Kernel Korner - Sleeping in the Kernel

The old sleep_on() function won't work reliably in an age of SMP systems and hyperthreaded processors. Here's how to make a process sleep in a safe, cross-platform way.
Wait Queues

Wait queues are a higher-level mechanism used to put processes to sleep and wake them up. In most instances, you use wait queues. They are needed when more than one process wants to sleep on the occurrence of one or more than one event.

A wait queue for an event is a list of nodes. Each node points to a process waiting for that event. An individual node in this list is called a wait queue entry. Processes that want to sleep while the event occurs add themselves to this list before going to sleep. On the occurrence of the event, one or more processes on the list are woken up. Upon waking up, the processes remove themselves from the list.

A wait queue could be defined and initialised in the following manner:


wait_queue_head_t my_event;
init_waitqueue_head(&my_event);

The same effect could be achieved by using this macro:

DECLARE_WAIT_QUEUE_HEAD(my_event);

Any process that wants to wait on my_event could use either of the following options:

  1. wait_event(&my_event, (event_present == 1) );

  2. wait_event_interruptible(&my_event, (event_present == 1) );

The interruptible version 2 of the options above puts the process to an interruptible sleep, whereas the other (option 1) puts the process into an uninterruptible sleep.

In most instances, a process goes to sleep only after checking some condition for the availability of the resource. To facilitate that, both these functions take an expression as the second argument. The process goes to sleep only if the expression evaluates to false. Care is taken to avoid the lost wake-up problem.

Old kernel versions used the functions sleep_on() and interruptible_sleep_on(), but those two functions can introduce bad race conditions and should not be used.

Let's now take a look at some of the calls for waking up process sleeping on a wait queue:

  1. wake_up(&my_event);: wakes up only one process from the wait queue.

  2. wake_up_all(&my_event);: wakes up all the processes on the wait queue.

  3. wake_up_interruptible(&my_event);: wakes up only one process from the wait queue that is in interruptible sleep.

Wait Queues: Putting It Together

Let us look at a real-life example of how wait queues are used. smbiod is the I/O thread that performs I/O operations for the SMB filesystem. Here is a code snippet for the smbiod thread (linux-2.6.11/fs/smbfs/smbiod.c: 291):


291 static int smbiod(void *unused)
292 {
293     daemonize("smbiod");
294
295     allow_signal(SIGKILL);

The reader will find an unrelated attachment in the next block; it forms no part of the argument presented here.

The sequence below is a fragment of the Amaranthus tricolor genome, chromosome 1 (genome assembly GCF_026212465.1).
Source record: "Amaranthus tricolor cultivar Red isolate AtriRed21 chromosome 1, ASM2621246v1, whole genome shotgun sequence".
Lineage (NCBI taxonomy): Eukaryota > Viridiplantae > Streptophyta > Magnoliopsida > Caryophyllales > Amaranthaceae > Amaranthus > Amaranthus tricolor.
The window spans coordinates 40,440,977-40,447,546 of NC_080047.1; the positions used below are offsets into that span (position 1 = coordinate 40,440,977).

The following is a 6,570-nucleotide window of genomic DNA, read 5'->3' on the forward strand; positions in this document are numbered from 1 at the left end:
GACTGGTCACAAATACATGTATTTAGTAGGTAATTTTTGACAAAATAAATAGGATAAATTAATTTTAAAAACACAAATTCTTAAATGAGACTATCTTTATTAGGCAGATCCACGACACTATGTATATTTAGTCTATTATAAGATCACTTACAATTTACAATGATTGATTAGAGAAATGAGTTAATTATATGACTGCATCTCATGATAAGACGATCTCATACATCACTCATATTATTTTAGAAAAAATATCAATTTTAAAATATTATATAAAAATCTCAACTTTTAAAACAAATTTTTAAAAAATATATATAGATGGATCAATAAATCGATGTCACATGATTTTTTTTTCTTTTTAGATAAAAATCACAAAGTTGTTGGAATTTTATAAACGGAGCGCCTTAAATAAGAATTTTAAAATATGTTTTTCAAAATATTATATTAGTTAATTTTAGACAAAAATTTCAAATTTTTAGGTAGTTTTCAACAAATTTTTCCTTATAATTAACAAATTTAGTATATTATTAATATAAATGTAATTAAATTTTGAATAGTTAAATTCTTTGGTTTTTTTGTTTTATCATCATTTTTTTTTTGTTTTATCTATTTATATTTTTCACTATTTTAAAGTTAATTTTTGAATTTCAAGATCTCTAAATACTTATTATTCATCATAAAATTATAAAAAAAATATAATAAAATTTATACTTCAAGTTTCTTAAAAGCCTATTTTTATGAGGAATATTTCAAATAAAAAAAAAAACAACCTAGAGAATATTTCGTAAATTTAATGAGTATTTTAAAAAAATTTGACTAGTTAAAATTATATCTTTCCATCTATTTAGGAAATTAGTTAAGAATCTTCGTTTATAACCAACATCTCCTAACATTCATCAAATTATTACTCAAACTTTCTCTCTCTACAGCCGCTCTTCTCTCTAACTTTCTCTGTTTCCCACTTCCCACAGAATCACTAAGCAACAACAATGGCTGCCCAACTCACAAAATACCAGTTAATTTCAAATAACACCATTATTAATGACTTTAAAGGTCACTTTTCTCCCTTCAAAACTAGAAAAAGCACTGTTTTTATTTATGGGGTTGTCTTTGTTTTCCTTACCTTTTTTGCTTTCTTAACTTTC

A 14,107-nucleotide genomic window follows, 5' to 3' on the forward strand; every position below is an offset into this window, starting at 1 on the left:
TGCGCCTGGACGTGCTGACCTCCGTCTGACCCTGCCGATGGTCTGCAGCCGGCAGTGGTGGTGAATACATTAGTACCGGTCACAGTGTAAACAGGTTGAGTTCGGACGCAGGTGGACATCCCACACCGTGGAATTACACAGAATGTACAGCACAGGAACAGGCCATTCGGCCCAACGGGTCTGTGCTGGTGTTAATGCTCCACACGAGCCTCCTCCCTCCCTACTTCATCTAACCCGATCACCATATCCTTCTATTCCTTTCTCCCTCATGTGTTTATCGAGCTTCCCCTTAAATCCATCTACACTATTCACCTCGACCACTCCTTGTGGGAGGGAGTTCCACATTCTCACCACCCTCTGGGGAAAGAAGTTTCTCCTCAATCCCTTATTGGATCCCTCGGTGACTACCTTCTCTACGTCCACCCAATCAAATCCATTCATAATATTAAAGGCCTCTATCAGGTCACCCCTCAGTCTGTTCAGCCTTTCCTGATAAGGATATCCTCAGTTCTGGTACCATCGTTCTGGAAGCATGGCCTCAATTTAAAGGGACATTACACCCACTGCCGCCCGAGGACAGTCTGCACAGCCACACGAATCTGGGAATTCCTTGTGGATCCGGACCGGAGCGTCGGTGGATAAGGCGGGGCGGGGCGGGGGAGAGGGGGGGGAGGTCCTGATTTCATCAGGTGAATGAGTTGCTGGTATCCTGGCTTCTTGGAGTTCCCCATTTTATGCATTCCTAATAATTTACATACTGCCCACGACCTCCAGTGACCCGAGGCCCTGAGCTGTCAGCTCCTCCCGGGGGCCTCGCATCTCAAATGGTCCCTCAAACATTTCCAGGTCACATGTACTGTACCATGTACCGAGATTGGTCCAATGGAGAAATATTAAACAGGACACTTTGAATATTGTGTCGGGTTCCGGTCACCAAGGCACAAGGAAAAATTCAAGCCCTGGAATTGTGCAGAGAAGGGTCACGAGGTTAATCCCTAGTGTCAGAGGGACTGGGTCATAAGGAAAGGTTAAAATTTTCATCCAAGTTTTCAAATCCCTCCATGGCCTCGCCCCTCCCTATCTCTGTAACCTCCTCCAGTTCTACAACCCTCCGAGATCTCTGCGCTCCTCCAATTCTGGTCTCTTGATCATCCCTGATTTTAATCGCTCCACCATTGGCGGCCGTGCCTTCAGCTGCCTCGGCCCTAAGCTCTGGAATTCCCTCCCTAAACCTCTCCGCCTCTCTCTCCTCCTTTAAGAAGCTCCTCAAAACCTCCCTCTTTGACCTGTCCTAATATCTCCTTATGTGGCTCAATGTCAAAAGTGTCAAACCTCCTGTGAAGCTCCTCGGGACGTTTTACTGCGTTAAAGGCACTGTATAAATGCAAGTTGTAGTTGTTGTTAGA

296
297     VERBOSE("SMB Kernel thread starting "
                "(%d)...\n", current->pid);
298
299     for (;;) {
300             struct smb_sb_info *server;
301             struct list_head *pos, *n;
302
303             /* FIXME: Use poll? */
304             wait_event_interruptible(smbiod_wait,
305                     test_bit(SMBIOD_DATA_READY,
                                 &smbiod_flags));
...
...             /* Some processing */
312
313             clear_bit(SMBIOD_DATA_READY,
                          &smbiod_flags);
314
...             /* Code to perform the requested I/O */
...
...
337     }
338
339     VERBOSE("SMB Kernel thread exiting (%d)...\n",
                current->pid);
340     module_put_and_exit(0);
341 }
342

As is clear from the code, smbiod is a thread that runs in a continuous loop as it processes I/O requests. When there are no I/O requests to process, the thread goes to sleep on the wait queue smbiod_wait. This is achieved by calling wait_event_interruptible (line 304). This call causes the smbiod to sleep only if the DATA_READY bit is set. As mentioned earlier, wait_event_interruptible takes care to avoid the lost wake-up problem.

Now, when a process wants to get some I/O done, it sets the DATA_READY bit in the smbiod_flags and wakes up the smbiod thread to perform I/O. This can be seen in the following code snippet (linux-2.6.11/fs/smbfs/smbiod.c: 57):


57 void smbiod_wake_up(void)
58 {
59     if (smbiod_state == SMBIOD_DEAD)
60         return;
61     set_bit(SMBIOD_DATA_READY, &smbiod_flags);
62     wake_up_interruptible(&smbiod_wait);
63 }

wake_up_interruptible wakes up one process that was sleeping on the smbiod_wait waitqueue. The function smb_add_request (linux-2.6.11/fs/smbfs/request.c: 279) calls the smbiod_wake_up function when it adds new requests for processing.

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lost wakeup in wait_event_interruptible?

Anonymous's picture

Hello,

I see a 'lost wakeup' even in latest wait_event_interruptible. I know race condition got solved after sleep_on. So, I just want to know how/why this works w/o any problem. I saw a similar question but no answers (code snippet from 2.6.27 below)

thanks,
Shankar.

----

a) Wakeup occurs immediately before the call to prepare_to_wait()

b) Call to prepare_to_wait() sets process state to TASK_INTERRUPTIBLE

c) While the prepare_to_wait exits but just before condition is evaluated again, a h/w interrupt comes in!

d) The process is now still marked as TASK_INTERRUPTIBLE and will therefore not be

re-scheduled and will never execute the call to finish_wait() - so it will sleep

unless/until an interruption comes along...

-----

#define __wait_event_interruptible(wq, condition, ret) \